EcoVelo Moisture Wicking Caps Now Available

Just in time for spring, we’ve added a moisture wicking EcoVelo logo cap. This is a super lightweight and cool cap handmade from 7 oz. jersey fabric that can be worn alone or under a helmet. The wicking finish draws moisture away while the fabric breathes — perfect for summer! Solid black embroidered with the EcoVelo logo on the right side.

Like all of our caps, the EcoVelo wicking cap is handmade in the U.S. by the talented craftspeople at Walz. Visit our caps page for more information.

EcoVelo Cycling Caps

P.S. – If you happen to be attending the Sacramento Tweed Ride tomorrow, we’ll have caps available for sale at the ride (just come find us). If you’ve been unable to find suitable headwear to accompany your outfit, perhaps an EcoVelo wool cap would be the perfect accessory…. ;-) Caps purchased at the ride will be priced $5 off of the online price ($20 wicking, $25 wool).

Streetfilms: SFPD Chief Bikes With Cycling Advocates

Streetfilms just keeps cranking out excellent videos. This one features San Francisco Chief of Police George Gascon on a bike ride with representatives from the San Francisco Bicycle Coalition.

I couldn’t help but notice that the Chief referred to bicycling as a “sport”. While this was a little disappointing, it was a major step that he came out and spent the time to meet with advocates. His comments on the need for motorists, bicyclists, and pedestrians to co-exist were right on and quite encouraging. I also appreciated the fact that he acknowledged the need to protect bicyclists, an indication that he understands the vulnerabilities bicyclists sometimes face when sharing the road with automobiles.

Streetfilms

Penny Wise, Pound Fuelish

The Center for Neighborhood Technology has published a new report titled Penny Wise, Pound Fuelish – New Measures of Housing + Transportation Affordability that serves as a guide for their Housing + Transportation Affordability Index. From the executive summary:

Penny Wise, Pound Fuelish serves as a guide to CNT’s H+T Index, which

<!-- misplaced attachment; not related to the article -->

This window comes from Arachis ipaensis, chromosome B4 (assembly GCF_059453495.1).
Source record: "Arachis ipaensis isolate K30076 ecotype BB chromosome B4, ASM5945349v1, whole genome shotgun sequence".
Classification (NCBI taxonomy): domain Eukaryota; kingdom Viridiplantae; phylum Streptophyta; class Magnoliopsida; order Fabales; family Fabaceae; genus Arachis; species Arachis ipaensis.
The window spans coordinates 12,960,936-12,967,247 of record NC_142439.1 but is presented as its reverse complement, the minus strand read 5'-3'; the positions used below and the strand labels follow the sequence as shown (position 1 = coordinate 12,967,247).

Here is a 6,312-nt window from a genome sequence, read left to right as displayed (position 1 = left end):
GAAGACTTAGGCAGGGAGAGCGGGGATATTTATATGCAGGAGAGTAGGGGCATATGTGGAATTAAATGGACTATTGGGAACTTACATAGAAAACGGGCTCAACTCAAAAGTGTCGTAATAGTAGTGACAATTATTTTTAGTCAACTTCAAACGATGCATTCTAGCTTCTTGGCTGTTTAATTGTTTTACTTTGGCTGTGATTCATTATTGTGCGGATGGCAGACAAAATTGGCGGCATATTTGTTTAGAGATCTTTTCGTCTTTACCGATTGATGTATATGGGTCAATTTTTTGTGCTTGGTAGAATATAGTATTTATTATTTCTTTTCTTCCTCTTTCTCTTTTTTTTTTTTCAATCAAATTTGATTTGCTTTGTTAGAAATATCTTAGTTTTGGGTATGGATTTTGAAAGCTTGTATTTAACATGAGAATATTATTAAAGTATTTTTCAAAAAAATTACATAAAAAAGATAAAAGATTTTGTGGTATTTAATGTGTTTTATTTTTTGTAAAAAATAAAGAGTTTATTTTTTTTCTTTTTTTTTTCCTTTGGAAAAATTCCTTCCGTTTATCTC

includes 337 U.S. metropolitan regions. The Index demonstrates that the way in which urban regions have grown in the last half century has had negative consequences for many Americans:

  • The number of communities considered affordable drops dramatically in most regions when the definition of affordability shifts from a focus on housing costs alone to one that includes housing and transportation costs;
  • Families who pursue a “drive ‘til you qualify” approach to home ownership in an effort to reduce expenses often pay more in higher transportation costs than they save on housing thereby placing more, not less, stress on their budgets;
  • Residents of “drive ‘til you qualify” zones are most sensitive to jumps in gas prices because of the distances they must drive; and
  • The longer distances associated with sprawl also translate into more congestion on our highways, less leisure time with families as workers spend more time in their cars getting to and from jobs, and higher greenhouse gas emissions.

The Index reveals that communities with lower housing and transportation costs hark back to
development patterns of the 19th and early 20th centuries with more compact construction and a blend of housing, jobs, stores and transit all within walking distance.

Penny Wise, Pound Fuelish [5.68 mb PDF] →
H+T Affordability Index

[Hat tip to Rob at the Recumbent Blog]

What the Heck is a Tweed Ride?

Speaking of tweed rides….

For the uninitiated, tweed rides are organized bike rides in which the participants don traditional British cycling attire and ride vintage bicycles (the vintage bikes are optional, the clothing typically isn’t – lycra and logo jerseys are definitely out). While on the surface it appears tweed rides are about the clothing, we believe they’re actually about reawakening the spirit of a more genteel era in which camaraderie and well-wishing among bicyclists were the norm.

The tweed ride phenomenon started in London in January of 2009 and quickly jumped across the Atlantic to the U.S. where it spread like wildfire this past year. Many major cities across the country have now hosted tweed rides.

Most tweed rides are under 20 miles in length and include a few stops for food-and-drink along the way. The pace is usually languid, and perhaps most importantly, there’s always an effort to be inclusive of riders of all ability levels.

If you haven’t experienced a tweed ride yet, we highly recommend joining the fun when one comes to your area!

Sac Tweed This Weekend!

Sac Tweed Storms the Capitol Last November

Sacramento’s Tweed Ride is coming this weekend!

Date: Sunday, March 28, 2010
Meet-up Time: 10:30 am for an 11:00 am departure
Meet-up Location: Sacramento Bicycle Kitchen, 1915 I Street, Sacramento (map)

We hope to see you there!

View the route
Get all the details at the Sacramento Tweed website

Bike/Transit Getaways

Today’s San Francisco Chronicle has a great article on springtime getaways utilizing a combination of bicycles and transit. While I haven’t done much of this, I love the idea and I plan to do more in the future. Amtrak is particularly well-suited for these types of quick getaways in your own backyard.

Read the article

Public Bikes

Public is a new company out of San Francisco headed by Rob Forbes of Design Within Reach and Studio Forbes. In April of this year they’ll be debuting their line of bikes “designed around the style and principles of the classic city bikes of Europe, updated with new technology and modern materials, and adapted to the U.S. market.”

Public Bikes

[via Bike Hugger]


 
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